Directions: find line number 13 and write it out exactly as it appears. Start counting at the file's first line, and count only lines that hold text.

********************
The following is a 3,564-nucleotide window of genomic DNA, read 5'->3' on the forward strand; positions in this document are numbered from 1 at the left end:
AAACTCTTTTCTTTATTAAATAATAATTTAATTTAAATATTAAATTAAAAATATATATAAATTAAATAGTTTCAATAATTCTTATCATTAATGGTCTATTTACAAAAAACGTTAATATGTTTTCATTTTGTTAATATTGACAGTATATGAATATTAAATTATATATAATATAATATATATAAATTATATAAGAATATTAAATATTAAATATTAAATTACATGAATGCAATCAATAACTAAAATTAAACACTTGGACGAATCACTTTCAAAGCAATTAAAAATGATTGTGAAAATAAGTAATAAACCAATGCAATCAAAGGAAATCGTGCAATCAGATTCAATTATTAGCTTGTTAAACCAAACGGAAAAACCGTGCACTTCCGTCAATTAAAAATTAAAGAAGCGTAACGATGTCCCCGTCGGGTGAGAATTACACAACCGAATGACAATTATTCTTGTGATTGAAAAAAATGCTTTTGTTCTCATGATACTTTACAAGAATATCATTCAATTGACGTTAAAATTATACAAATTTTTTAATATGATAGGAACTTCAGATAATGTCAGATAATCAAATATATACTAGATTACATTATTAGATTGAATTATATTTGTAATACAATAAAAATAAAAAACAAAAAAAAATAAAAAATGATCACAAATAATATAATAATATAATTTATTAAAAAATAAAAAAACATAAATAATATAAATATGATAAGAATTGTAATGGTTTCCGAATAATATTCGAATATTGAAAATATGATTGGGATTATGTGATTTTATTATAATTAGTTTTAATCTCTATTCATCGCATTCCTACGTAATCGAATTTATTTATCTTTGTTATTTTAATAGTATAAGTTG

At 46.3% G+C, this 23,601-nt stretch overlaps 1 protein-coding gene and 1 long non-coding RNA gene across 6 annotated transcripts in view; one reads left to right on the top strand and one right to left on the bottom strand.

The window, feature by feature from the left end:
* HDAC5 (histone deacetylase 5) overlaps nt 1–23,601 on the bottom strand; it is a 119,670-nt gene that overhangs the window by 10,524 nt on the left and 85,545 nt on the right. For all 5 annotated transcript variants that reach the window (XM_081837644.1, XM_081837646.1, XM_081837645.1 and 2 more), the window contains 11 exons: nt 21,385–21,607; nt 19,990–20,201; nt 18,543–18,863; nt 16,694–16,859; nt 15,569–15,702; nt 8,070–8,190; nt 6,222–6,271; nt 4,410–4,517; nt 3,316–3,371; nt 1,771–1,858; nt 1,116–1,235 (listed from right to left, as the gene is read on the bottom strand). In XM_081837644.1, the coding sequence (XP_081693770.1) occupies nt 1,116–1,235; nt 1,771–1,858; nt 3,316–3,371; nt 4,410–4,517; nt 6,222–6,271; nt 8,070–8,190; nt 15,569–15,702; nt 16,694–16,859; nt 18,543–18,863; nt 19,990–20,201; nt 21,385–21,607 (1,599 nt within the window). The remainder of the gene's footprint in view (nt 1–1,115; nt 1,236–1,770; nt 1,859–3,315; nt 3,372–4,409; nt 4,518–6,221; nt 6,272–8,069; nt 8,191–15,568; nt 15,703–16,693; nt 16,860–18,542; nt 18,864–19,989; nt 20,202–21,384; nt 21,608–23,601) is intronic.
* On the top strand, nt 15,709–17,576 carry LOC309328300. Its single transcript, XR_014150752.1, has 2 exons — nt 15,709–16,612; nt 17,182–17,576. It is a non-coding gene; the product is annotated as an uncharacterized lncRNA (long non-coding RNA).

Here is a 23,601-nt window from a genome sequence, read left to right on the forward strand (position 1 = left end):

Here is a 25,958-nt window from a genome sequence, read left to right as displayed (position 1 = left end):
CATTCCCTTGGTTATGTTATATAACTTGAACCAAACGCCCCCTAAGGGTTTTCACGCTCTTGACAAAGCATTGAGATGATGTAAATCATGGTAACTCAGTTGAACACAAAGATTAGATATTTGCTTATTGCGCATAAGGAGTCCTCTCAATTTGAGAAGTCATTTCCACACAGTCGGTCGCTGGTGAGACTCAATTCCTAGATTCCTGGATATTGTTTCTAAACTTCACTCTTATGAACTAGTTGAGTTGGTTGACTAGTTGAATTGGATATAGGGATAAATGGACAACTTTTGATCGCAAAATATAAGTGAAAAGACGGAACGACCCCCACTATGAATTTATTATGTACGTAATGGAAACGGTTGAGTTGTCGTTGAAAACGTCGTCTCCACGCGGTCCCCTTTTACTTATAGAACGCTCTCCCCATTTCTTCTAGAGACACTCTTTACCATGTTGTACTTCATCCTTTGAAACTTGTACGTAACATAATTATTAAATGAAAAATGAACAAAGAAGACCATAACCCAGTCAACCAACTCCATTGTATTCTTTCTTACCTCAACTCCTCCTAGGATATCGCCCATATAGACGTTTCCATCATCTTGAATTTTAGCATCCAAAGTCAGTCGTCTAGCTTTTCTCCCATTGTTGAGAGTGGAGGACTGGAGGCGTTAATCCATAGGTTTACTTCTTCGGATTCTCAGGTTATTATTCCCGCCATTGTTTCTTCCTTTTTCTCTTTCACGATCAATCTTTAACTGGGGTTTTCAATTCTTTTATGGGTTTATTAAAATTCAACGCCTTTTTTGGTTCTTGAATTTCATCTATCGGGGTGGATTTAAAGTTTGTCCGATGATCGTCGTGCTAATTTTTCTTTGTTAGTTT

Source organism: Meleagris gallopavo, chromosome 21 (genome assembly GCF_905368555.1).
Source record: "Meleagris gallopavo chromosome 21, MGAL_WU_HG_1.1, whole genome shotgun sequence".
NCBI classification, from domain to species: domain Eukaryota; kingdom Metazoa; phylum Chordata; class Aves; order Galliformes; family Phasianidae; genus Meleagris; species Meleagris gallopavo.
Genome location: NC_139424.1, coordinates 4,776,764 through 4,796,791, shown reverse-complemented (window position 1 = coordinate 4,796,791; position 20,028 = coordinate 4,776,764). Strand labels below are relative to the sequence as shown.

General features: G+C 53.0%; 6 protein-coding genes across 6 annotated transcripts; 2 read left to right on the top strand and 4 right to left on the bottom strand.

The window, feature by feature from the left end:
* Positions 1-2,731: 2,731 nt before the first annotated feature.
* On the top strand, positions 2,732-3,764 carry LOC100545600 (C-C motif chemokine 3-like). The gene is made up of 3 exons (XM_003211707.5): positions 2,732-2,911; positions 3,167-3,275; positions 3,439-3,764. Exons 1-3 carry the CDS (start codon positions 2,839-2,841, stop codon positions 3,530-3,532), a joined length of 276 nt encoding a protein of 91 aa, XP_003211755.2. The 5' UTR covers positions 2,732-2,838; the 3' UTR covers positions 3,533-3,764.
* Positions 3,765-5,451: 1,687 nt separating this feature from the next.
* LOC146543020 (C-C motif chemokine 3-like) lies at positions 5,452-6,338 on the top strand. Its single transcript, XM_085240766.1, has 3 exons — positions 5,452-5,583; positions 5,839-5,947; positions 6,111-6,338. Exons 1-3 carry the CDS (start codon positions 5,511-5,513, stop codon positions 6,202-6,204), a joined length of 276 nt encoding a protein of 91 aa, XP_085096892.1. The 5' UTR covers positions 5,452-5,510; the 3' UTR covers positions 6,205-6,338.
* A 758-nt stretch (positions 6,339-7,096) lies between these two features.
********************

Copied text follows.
Genome location: NC_139424.1, coordinates 4,776,764 through 4,796,791, shown reverse-complemented (window position 1 = coordinate 4,796,791; position 20,028 = coordinate 4,776,764). Strand labels below are relative to the sequence as shown.